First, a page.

Turbidity currents—downhill flows of sediment-laden water that occur in lakes and oceans—are one of the primary processes responsible for transporting sediment from coastal regions to the deep sea. This process results in the incremental development of sedimentary deposits, which become potential hydrocarbon reservoirs. The currents can reach velocities of up to 20 meters per second and travel hundreds of kilometers, which means they can also damage or destroy underwater pipelines, cables, and other equipment.
Exactly how turbidity currents achieve such high speeds has long been a topic of debate. For decades, scientists presumed that a turbidity current can self-accelerate because of a feedback loop: The entrainment of sediment makes the flow denser and hence faster, which in turn increases sediment entrainment. But measuring this self-reinforcing mechanism—which would strengthen the currents as they glide downhill—has proven very difficult.
Now Sequeiros et al. report the results of a series of experiments in which they document self-acceleration in laboratory-generated turbidity currents. Using video cameras and ultrasonic velocity profilers, the researchers measured this phenomenon in both the body and the front of three of the nine turbidity currents they generated in a 15-meter-long, 1.4-meter-deep flume with a 5% slope.
The team discovered that self-accelerating turbidity currents form when the discharge of water flowing into the flume exceeds a threshold while all other parameters, such as the concentration of suspended sediment, are held constant. The results suggest the increasing discharge raises the velocity of the flow high enough to initiate the feedback mechanism responsible for starting the process of self-acceleration. However, they also found that a very high discharge or too much sediment in suspension might hinder acceleration.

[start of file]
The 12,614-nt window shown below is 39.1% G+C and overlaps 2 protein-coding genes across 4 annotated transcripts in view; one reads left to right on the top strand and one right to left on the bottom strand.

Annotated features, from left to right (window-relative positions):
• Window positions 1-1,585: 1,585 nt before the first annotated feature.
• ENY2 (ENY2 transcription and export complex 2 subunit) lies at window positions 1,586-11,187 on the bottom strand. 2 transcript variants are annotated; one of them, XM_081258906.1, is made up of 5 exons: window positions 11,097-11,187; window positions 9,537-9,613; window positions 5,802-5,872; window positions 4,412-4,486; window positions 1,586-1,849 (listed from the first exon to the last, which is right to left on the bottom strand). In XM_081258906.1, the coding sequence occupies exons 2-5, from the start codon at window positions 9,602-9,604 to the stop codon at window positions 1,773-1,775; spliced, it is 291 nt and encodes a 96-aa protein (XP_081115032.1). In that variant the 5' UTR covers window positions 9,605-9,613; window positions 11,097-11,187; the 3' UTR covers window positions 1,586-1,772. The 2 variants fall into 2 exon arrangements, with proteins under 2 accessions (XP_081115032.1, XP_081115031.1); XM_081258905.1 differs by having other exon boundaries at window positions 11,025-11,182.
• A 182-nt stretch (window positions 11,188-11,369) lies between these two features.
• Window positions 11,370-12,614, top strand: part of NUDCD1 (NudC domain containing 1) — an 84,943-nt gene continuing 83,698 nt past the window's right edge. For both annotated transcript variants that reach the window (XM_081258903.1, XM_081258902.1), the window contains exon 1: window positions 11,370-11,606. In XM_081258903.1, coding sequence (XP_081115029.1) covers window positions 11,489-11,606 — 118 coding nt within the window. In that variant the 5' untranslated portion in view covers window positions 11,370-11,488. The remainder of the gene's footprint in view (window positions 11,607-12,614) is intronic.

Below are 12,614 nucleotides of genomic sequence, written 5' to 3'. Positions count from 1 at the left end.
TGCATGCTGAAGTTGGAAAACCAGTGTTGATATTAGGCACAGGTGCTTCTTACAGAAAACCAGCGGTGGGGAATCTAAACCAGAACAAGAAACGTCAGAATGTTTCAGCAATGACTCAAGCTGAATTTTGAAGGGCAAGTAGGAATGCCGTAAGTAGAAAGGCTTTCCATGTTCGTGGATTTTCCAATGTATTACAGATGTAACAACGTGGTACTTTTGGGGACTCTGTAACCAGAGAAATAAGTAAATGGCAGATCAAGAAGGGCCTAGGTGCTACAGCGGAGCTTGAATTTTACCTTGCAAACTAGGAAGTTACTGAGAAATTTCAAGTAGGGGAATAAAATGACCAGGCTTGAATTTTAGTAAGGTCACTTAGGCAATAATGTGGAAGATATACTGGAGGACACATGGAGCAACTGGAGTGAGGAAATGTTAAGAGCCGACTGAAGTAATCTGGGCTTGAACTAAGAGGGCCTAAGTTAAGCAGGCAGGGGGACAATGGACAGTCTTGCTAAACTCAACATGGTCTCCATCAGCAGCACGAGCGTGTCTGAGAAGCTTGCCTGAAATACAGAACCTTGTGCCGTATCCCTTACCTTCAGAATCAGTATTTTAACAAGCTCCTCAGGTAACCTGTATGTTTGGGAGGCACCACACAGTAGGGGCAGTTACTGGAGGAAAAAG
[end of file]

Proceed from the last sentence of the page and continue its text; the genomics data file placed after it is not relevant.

The team also observed that the material the self-accelerating currents deposited was more uniform in terms of its thickness and grain size than sequences that settled from decelerating currents. The authors suggest this characteristic could be used in the field to reveal more about the conditions under which turbidite sequences in the geologic record were deposited.
By carefully documenting the processes that control whether turbidity currents become self-accelerating, this study helps constrain the mechanisms by which even relatively small currents can disperse sediment to the deep oceans. Unraveling how these flows work is key to a better understanding of our oceans. (Journal of Geophysical Research: Oceans, https://doi.org/10.1029/2018JC014061, 2018)
—Terri Cook, Freelance Writer